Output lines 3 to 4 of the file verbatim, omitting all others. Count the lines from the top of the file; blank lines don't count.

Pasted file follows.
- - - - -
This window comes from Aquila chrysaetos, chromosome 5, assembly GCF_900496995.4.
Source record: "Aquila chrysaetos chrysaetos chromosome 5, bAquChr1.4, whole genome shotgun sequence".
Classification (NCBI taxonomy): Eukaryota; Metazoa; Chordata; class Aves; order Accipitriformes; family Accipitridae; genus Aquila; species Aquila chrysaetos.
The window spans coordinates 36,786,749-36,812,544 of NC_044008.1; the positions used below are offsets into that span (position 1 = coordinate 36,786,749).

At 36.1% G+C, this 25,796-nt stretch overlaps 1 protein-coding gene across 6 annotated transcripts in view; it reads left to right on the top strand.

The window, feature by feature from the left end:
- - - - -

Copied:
Classification (NCBI taxonomy): Eukaryota; Metazoa; Chordata; class Aves; order Accipitriformes; family Accipitridae; genus Aquila; species Aquila chrysaetos.
The window spans coordinates 36,786,749-36,812,544 of NC_044008.1; the positions used below are offsets into that span (position 1 = coordinate 36,786,749).